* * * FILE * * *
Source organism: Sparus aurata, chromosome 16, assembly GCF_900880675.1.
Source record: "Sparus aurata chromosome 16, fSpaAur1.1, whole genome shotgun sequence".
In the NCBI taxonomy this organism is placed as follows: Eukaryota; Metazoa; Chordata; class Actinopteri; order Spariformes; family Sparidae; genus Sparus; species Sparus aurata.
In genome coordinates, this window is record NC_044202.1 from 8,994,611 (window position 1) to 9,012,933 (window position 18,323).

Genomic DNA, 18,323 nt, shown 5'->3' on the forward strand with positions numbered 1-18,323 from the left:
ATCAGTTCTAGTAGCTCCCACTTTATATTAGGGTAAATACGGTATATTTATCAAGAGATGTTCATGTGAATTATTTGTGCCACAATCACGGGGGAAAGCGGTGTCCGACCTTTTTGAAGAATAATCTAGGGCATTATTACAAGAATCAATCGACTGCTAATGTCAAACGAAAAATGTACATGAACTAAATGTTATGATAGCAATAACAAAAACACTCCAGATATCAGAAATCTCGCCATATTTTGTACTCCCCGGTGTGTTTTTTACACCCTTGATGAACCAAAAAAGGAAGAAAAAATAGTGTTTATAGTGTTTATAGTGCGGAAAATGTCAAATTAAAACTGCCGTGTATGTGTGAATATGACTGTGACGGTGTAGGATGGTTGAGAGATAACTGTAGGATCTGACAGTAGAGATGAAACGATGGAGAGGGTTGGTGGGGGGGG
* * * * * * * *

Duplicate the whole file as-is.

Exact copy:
Source organism: Sparus aurata, chromosome 16, assembly GCF_900880675.1.
Source record: "Sparus aurata chromosome 16, fSpaAur1.1, whole genome shotgun sequence".
In the NCBI taxonomy this organism is placed as follows: Eukaryota; Metazoa; Chordata; class Actinopteri; order Spariformes; family Sparidae; genus Sparus; species Sparus aurata.
In genome coordinates, this window is record NC_044202.1 from 8,994,611 (window position 1) to 9,012,933 (window position 18,323).

Genomic DNA, 18,323 nt, shown 5'->3' on the forward strand with positions numbered 1-18,323 from the left:
ATCAGTTCTAGTAGCTCCCACTTTATATTAGGGTAAATACGGTATATTTATCAAGAGATGTTCATGTGAATTATTTGTGCCACAATCACGGGGGAAAGCGGTGTCCGACCTTTTTGAAGAATAATCTAGGGCATTATTACAAGAATCAATCGACTGCTAATGTCAAACGAAAAATGTACATGAACTAAATGTTATGATAGCAATAACAAAAACACTCCAGATATCAGAAATCTCGCCATATTTTGTACTCCCCGGTGTGTTTTTTACACCCTTGATGAACCAAAAAAGGAAGAAAAAATAGTGTTTATAGTGTTTATAGTGCGGAAAATGTCAAATTAAAACTGCCGTGTATGTGTGAATATGACTGTGACGGTGTAGGATGGTTGAGAGATAACTGTAGGATCTGACAGTAGAGATGAAACGATGGAGAGGGTTGGTGGGGGGGG